The raucous sound of applause for President Obama when he spoke at the White House Correspondents Dinner underlined what could be the news media's motto: "You had us at hello." They shamelessly cheered and screamed even louder when he only half-joked, "I am Barack Obama. Most of you covered me. All of you voted for me."
The public should wonder: Are the media too personally infatuated with this president? A recent video even showed the White House press corps standing up in homage when President Obama entered the briefing room -- a definite, emotional break with the normal, disinterested stay-seated routine for that room. Any sense of detachment is utterly missing, even in their body language.
In the media's own mythology, they are the constant, unbending defenders of democracy who "speak truth to power" and refuse to act as a "stenographer" for the power elite. In the unfolding reality, our national press has become one giant ... poodle to this president.
Rich Noyes of the Media Research Center has finished a new report titled "Cheerleaders for the Revolution," examining the network TV coverage of Obama during his first 100 days. The results are pathetic. What we're seeing aren't reporters. They are walking, talking press releases.
President Obama is very rapidly transforming American government into a European socialist model, and the study found that no network used the word "socialist" to describe Obama's plans. So is he a far-leftist? No. A leftist? No. They couldn't even call him a "liberal" as he took over banks and car companies, started firing CEOs and micromanaging bankruptcies to enable his campaign funders in the auto-worker unions.
Truth is the first casualty of their affections. Take the Obama budget. It carries an astounding price tag of $3.5 trillion, with an expected deficit of $1.75 trillion, or half the entire budget. Under Obama's budget plans, the national debt would explode to more than $20 trillion by 2019, the Congressional Budget Office determined. But in the four days leading up to Obama's putative State of the Union speech, as he organized fatuous "fiscal responsibility" events, the obsequious network evening newscasts painted the president more as a deficit fighter 83 percent of the time. Only in 17 percent of the soundbites was he painted as a big spender.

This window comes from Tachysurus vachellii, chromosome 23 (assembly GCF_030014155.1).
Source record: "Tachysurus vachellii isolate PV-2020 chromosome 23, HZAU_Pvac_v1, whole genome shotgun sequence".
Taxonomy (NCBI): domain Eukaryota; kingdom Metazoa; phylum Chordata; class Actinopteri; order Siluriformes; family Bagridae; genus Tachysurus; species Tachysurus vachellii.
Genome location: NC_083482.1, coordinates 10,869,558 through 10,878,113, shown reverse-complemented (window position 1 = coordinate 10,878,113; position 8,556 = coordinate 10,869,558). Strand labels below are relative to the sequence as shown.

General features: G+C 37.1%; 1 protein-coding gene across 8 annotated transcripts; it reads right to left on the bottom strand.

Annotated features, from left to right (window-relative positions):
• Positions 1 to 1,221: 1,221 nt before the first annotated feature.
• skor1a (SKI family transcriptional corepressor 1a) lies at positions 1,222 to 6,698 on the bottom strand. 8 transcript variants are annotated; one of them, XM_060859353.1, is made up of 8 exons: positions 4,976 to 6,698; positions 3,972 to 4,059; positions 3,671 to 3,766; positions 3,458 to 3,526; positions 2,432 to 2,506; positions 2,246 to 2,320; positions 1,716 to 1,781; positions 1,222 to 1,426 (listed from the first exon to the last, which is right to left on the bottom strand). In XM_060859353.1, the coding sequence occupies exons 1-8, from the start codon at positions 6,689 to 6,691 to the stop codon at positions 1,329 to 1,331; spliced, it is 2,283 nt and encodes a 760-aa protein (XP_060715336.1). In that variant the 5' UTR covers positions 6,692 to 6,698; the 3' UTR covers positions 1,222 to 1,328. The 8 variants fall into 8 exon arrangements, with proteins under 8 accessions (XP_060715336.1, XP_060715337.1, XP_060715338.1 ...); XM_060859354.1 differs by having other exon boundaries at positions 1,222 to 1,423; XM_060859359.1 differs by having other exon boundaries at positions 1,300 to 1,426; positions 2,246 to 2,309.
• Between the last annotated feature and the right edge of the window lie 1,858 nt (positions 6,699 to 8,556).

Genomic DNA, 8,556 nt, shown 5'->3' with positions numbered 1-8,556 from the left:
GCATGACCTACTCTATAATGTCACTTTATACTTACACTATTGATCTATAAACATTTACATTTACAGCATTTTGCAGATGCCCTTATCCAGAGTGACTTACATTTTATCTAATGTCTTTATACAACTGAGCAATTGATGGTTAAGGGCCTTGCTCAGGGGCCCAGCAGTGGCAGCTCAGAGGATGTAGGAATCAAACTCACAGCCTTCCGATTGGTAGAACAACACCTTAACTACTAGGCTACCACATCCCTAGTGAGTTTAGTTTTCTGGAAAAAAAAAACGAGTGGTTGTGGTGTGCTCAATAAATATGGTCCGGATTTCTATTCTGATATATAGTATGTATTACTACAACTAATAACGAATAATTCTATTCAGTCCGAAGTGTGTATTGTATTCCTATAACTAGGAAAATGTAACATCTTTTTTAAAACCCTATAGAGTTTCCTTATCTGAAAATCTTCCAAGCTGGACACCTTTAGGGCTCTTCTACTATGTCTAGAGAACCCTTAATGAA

Their choice of stories was very selective. The networks went on a feeding frenzy against big corporate bonuses. The networks aired six times more statements forwarding the "infuriated" reaction to business than criticized politicians' grandstanding. The networks spent days decrying AIG's $165 million in bonuses, but spiked the $210 million handed out by Fannie Mae and Freddie Mac (the bailed-out mortgage giants with strong Democratic ties). ABC and NBC completely ignored the Fannie and Freddie bonuses. CBS gave it a whopping 27 seconds.
On every issue, the networks showered Obama with praise. The networks applauded Obama's decision to use taxpayer money to fund embryo-destroying stem cell research. "Scientists tonight tell us they are overjoyed by the news, saying Monday will be a great day for science and for patients," cooed ABC's Lisa Stark.
The networks piled on the positives for the president's actions on global warming. When Obama demanded higher fuel-economy standards for cars, "The change in course delighted the president's audience of long-suffering environmental activists," CBS's Chip Reid reported.
Even President Obama's decision to send thousands of additional troops to Afghanistan was greeted by nearly unanimous positive coverage -- a far cry from the highly negative coverage of President Bush's successful troop surge in Iraq two years ago. The networks offered praise for Obama's surge, even as Obama had opposed Bush's Iraq surge.
On issue after issue, too many stories offered the opinions of only Obama and his minions. Critics were scarce.
It's not surprising that most presidents get a honeymoon in the early months. But Obama's TV news coverage has been better than any other modern president has received. The networks assaulted the tax-cut proposals of Ronald Reagan and George W. Bush right away. The anchormen pressured George H. W. Bush to read their lips and abandon his "no new taxes" in the first 100 days. Even Bill Clinton drew some negative coverage from TV news stars disappointed at his clumsy Cabinet picking and front-loading the issue of gays in the military.
But Obama is a savior -- a savior of the economy, a savior of the environment, and a savior of America's confidence and its reputation around the globe. Those screams and cheers at the White House Correspondents' Dinner are just a tiny bit more pronounced than the "news" that anchors and reporters have offered every day, in every way.